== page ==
Piliscus commodus (Middendorff, 1851),
|Phylum:||Mollusca Linnaeus, 1758|
|Class:||Gastropoda Cuvier, 1795|
|Order:||Littorinimorpha Golikov & Starobogatov, 1975|
|Family:||Velutinidae Gray, 1840|
|Genus:||Piliscus Lovén, 1859|
|Synonyms:||Capulacmaea radiata (M. Sars, 1851)|
Description. Shell broad, irregularly cap-shaped, two whorled. Apex slightly shifted to right. Protoconch very small, white, one whorled, uncovered by peri- ostracum, hanging over upper third of back slope of shell. Last whorl covered by thin, light greyish-brown, membranaceous periostracum adherent to shell surface. Calcareous layer more developed than periostracum, bluish-grey; some specimens (especially from the southern part of geographic range) with violet bands of variable width radiating from apex. External coloration visible on inside of shell.
Aperture irregularly ovate, with periostracum projecting along the apertural margin. Axial sculpture consisting of elevated, irregular, distinct growth lines. Spiral sculpture lacking.
Measurements. A. T. Middendorff’s holotype: length 22 mm, width 19 mm, height 10 mm. Largest seen specimen: length 45 mm, width 35 mm, height 20 mm.
Remarks. Most investigators consider this species to be synonymous with Piliscus radiatus (M. Sars, 1851); however, the small protoconch in P. commodus, which forms a complete spire and is not adherent to the last whorl, and the geo¬graphic disjunction of their ranges are arguments for regarding them as separ¬ate species.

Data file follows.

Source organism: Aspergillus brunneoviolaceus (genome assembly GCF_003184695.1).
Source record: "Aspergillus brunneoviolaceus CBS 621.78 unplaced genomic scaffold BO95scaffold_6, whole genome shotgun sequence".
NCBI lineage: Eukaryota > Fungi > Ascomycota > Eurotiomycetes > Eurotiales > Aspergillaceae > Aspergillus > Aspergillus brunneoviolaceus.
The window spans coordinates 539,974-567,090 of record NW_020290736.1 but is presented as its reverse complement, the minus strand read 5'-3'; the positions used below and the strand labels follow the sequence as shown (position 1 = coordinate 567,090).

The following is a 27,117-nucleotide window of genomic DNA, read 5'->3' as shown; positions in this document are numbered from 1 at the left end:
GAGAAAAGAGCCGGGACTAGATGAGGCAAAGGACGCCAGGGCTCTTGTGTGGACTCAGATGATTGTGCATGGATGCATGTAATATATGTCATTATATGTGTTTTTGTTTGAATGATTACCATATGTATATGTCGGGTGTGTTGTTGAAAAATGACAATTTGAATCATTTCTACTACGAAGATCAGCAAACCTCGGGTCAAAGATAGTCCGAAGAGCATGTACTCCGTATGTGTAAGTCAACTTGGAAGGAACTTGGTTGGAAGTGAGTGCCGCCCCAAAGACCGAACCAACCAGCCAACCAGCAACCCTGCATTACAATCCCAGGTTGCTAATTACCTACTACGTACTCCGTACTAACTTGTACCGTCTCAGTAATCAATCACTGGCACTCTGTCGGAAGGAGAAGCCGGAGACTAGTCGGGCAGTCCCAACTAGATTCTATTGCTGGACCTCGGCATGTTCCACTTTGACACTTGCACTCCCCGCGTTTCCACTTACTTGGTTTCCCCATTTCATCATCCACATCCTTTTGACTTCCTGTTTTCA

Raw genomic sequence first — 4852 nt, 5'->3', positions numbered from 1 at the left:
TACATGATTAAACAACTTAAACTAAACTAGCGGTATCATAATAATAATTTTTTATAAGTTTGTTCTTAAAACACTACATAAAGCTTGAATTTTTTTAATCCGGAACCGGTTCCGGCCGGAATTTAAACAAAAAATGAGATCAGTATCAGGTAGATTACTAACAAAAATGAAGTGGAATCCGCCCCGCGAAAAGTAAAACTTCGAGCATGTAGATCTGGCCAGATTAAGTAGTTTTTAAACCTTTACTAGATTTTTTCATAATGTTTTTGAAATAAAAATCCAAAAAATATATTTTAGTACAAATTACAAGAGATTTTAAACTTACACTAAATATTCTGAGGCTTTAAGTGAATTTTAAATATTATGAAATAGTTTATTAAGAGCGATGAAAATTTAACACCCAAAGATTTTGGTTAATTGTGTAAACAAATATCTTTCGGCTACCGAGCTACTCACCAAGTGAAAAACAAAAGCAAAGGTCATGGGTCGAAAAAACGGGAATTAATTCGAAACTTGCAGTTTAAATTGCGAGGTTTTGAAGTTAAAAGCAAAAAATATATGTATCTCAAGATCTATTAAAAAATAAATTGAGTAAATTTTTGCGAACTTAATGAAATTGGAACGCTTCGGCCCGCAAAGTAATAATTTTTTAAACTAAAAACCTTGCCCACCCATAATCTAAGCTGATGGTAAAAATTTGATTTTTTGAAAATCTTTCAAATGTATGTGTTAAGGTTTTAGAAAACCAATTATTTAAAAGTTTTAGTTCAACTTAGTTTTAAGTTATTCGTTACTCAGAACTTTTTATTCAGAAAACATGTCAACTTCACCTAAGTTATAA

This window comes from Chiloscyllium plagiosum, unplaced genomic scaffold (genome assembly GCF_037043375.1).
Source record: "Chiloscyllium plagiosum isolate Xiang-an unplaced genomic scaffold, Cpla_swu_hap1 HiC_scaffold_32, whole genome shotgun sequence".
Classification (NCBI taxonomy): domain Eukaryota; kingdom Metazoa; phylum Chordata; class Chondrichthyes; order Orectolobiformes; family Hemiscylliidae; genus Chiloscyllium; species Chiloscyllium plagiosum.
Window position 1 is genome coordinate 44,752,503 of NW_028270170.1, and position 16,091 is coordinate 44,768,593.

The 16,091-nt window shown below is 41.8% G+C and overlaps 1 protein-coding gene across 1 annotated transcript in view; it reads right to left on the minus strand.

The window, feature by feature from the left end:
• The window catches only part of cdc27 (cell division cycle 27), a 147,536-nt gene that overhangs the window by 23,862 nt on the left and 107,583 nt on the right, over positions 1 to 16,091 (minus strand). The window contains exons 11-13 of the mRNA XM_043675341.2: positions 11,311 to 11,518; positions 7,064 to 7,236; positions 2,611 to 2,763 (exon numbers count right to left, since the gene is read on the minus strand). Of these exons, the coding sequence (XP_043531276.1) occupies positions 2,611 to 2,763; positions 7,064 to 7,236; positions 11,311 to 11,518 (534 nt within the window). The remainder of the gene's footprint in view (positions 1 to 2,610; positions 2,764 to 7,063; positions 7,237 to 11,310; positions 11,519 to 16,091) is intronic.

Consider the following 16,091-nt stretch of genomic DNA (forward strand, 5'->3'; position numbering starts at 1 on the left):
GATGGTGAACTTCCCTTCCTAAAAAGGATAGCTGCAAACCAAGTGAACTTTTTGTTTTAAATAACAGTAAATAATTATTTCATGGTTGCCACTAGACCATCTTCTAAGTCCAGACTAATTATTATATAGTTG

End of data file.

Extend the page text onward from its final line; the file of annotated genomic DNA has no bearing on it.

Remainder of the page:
Distribution. From Peter the Great Bay and Hokkaido Island in the south and east to Point Barrow and the Pribilof Islands in the north and west. The spe¬cies occurs most abundantly in the Sea of Okhotsk.
Holotype No 1/11630 collected by A. T. Middendorff in 1844 in Tugursky Bay, the Sea of Okhotsk, is deposited with the gastropod collection at the Z. I.
Ecology. Intertidal zone to 500 m depth, usually 10-50 m; substrata varying from mud mixture and sand to rocks or more typically, stones.
- Gulbin V.V., Golikov A.N. A review of the prosobranch family Velutinidae in cold and temperate waters of the Northern Hemisphere. I. Capulacmaeinae